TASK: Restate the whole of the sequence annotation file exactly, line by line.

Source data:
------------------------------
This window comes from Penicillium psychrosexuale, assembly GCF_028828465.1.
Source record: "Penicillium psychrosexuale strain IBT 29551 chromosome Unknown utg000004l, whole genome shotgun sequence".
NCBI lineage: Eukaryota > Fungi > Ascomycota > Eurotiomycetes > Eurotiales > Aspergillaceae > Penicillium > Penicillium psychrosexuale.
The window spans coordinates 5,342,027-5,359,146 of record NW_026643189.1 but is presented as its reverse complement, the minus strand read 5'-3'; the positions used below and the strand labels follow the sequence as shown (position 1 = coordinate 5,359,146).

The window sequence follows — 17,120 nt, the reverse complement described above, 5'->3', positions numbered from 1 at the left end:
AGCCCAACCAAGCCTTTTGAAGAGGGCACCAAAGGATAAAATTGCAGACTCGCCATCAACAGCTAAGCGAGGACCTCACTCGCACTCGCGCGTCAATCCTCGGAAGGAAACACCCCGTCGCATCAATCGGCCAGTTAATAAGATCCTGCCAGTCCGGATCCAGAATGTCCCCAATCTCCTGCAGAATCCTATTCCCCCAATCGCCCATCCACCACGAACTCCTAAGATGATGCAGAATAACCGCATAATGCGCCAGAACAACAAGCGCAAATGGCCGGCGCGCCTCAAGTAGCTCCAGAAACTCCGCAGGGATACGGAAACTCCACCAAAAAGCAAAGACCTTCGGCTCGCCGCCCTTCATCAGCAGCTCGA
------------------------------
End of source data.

This window comes from Penicillium psychrosexuale, assembly GCF_028828465.1.
Source record: "Penicillium psychrosexuale strain IBT 29551 chromosome Unknown utg000004l, whole genome shotgun sequence".
NCBI lineage: Eukaryota > Fungi > Ascomycota > Eurotiomycetes > Eurotiales > Aspergillaceae > Penicillium > Penicillium psychrosexuale.
The window spans coordinates 5,342,027-5,359,146 of record NW_026643189.1 but is presented as its reverse complement, the minus strand read 5'-3'; the positions used below and the strand labels follow the sequence as shown (position 1 = coordinate 5,359,146).

The window sequence follows — 17,120 nt, the reverse complement described above, 5'->3', positions numbered from 1 at the left end:
AGCCCAACCAAGCCTTTTGAAGAGGGCACCAAAGGATAAAATTGCAGACTCGCCATCAACAGCTAAGCGAGGACCTCACTCGCACTCGCGCGTCAATCCTCGGAAGGAAACACCCCGTCGCATCAATCGGCCAGTTAATAAGATCCTGCCAGTCCGGATCCAGAATGTCCCCAATCTCCTGCAGAATCCTATTCCCCCAATCGCCCATCCACCACGAACTCCTAAGATGATGCAGAATAACCGCATAATGCGCCAGAACAACAAGCGCAAATGGCCGGCGCGCCTCAAGTAGCTCCAGAAACTCCGCAGGGATACGGAAACTCCACCAAAAAGCAAAGACCTTCGGCTCGCCGCCCTTCATCAGCAGCTCGA